Nov 03 2020

How to Adapt Educational Leadership in the Age of Virtual Learning

As classrooms nationwide move in and out of remote learning, what can school leaders do to drive successful transitions?

The art of leading looks vastly different for school administrators today. They are now tasked with adapting their leadership practices to an environment where digital tools and remote collaboration and communication are the norm.

While this is no easy feat, it does provide a great opportunity for school leaders to create a stronger school community and embrace innovative learning and teaching methods. But how can they get started with transitioning their leadership to the digital age?

The nine suggestions below are a great starting point. These best practices fall into three main buckets: supporting the work, upgrading the culture and practicing self-care. To get more insight into how school and district leaders can integrate these changes into their daily work, I spoke with the leadership team from Clayton County Public Schools (CCPS), a school district in the Atlanta metro area that’s been driving authentic growth in their leadership practices.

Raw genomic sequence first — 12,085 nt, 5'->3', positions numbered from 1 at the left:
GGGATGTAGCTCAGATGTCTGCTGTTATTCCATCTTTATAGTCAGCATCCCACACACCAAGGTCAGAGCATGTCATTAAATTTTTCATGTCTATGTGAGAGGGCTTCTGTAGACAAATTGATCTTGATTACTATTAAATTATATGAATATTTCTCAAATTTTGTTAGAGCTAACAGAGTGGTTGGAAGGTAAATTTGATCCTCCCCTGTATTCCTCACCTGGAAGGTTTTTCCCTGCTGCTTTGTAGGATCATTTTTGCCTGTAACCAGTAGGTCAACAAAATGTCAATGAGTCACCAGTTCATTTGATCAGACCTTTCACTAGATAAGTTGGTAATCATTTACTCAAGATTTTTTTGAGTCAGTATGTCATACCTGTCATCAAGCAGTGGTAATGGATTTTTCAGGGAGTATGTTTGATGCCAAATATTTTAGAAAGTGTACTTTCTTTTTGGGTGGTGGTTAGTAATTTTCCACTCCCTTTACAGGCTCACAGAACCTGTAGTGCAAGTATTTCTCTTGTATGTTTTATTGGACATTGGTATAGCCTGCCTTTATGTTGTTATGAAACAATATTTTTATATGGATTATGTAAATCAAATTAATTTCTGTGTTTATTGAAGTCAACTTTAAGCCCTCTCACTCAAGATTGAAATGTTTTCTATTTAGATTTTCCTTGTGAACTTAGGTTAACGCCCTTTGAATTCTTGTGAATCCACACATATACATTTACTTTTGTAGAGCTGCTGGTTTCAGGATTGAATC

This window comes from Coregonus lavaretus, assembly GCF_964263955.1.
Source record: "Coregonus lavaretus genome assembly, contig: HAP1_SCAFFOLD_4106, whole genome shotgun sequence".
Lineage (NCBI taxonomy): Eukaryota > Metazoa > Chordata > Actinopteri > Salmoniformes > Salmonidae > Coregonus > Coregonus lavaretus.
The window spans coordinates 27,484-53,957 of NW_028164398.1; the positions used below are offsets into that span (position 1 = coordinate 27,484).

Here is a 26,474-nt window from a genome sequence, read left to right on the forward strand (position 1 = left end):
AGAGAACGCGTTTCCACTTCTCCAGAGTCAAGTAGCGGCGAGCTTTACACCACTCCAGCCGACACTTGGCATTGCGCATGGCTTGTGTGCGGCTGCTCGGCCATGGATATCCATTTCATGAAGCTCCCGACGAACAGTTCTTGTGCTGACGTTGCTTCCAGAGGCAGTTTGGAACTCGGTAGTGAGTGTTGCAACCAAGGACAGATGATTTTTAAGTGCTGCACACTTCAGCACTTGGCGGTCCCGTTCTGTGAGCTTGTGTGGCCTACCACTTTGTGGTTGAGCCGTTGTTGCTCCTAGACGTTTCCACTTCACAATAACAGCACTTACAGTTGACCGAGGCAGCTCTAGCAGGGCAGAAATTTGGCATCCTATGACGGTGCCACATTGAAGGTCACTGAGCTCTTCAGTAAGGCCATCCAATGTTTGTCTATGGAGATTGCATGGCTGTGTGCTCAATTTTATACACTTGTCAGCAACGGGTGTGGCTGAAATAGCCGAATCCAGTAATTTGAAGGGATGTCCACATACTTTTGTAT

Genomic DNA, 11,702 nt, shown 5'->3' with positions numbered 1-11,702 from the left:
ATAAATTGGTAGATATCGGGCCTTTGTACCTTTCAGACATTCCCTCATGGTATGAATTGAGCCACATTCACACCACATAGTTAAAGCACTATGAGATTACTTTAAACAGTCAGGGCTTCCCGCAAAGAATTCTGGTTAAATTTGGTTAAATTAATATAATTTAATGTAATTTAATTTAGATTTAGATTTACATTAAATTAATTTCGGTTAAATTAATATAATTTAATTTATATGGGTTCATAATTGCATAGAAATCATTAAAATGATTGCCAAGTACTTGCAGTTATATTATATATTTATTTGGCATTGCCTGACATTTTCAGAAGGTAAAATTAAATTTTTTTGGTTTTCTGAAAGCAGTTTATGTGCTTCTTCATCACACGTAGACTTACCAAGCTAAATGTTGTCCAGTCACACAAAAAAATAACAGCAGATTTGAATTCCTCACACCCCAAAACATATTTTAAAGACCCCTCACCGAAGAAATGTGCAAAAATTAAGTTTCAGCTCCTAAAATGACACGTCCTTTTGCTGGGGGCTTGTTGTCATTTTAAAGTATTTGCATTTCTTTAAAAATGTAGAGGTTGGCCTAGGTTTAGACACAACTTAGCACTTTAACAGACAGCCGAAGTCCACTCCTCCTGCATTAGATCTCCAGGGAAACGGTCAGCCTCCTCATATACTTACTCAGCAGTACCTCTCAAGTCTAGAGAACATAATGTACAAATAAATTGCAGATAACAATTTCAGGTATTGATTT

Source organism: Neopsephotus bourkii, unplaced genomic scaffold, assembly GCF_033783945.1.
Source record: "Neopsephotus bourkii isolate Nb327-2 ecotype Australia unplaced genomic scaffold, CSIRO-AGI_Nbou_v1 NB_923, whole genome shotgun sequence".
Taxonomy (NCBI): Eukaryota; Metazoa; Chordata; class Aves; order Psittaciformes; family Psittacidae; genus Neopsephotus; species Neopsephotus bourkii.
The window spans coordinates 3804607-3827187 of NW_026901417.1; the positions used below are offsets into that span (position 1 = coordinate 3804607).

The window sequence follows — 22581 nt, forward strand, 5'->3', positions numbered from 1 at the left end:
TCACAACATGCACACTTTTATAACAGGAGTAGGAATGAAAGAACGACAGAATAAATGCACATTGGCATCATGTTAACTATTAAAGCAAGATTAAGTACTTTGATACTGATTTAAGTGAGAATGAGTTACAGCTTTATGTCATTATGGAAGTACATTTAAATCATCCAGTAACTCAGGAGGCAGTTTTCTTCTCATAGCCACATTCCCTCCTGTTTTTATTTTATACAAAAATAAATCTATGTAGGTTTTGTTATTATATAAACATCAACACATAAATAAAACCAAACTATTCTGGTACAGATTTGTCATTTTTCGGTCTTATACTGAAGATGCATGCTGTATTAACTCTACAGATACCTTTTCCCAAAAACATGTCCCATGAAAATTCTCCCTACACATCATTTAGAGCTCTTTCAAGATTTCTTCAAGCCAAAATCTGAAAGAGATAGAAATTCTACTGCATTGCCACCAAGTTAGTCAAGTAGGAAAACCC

9 Tips for Leading Through Virtual and Hybrid Learning

1. Let it go: The reality is that school leaders need to let go of their old leadership methods. They need to remember that now is the time to be flexible and learn new models. Going back to the way things used to be may not be an option in the future.

2. Fill in the blanks: Clear, consistent and concise information-sharing is paramount. Therefore, leaders should employ vital communication and check-in guidelines. Use these fill-in-the blank statements as a jumping-off point:

  • We will be using ___ for individual communication.
  • We will be using ___ as our two-way communication channel.
  • We will be using ___ as our platform for our small groups and professional learning communities.
  • Our critical collaboration will include ___.
  • We will be using ___ for posting and accepting assignments and communicating with students.

3. Run effective virtual meetings: Administrators and other educators should remember to send meeting invites as early as possible so that everyone has time to prepare. It’s also important to respect norms, such as muting video call attendees when someone is presenting, and be consistent with the use of digital tools. Dr. Ebony Lee, assistant superintendent of curriculum, instruction and assessment for CCPS, says that participants should know their way around those tools. “Ensure all participants are acclimated to the digital features that support engagement and interaction on the virtual platform,” she says. “Use a common collaboration space to upload agendas and handouts so that they are immediately accessible during meetings.”

9 Tips for Leading Through Virtual and Hybrid Learning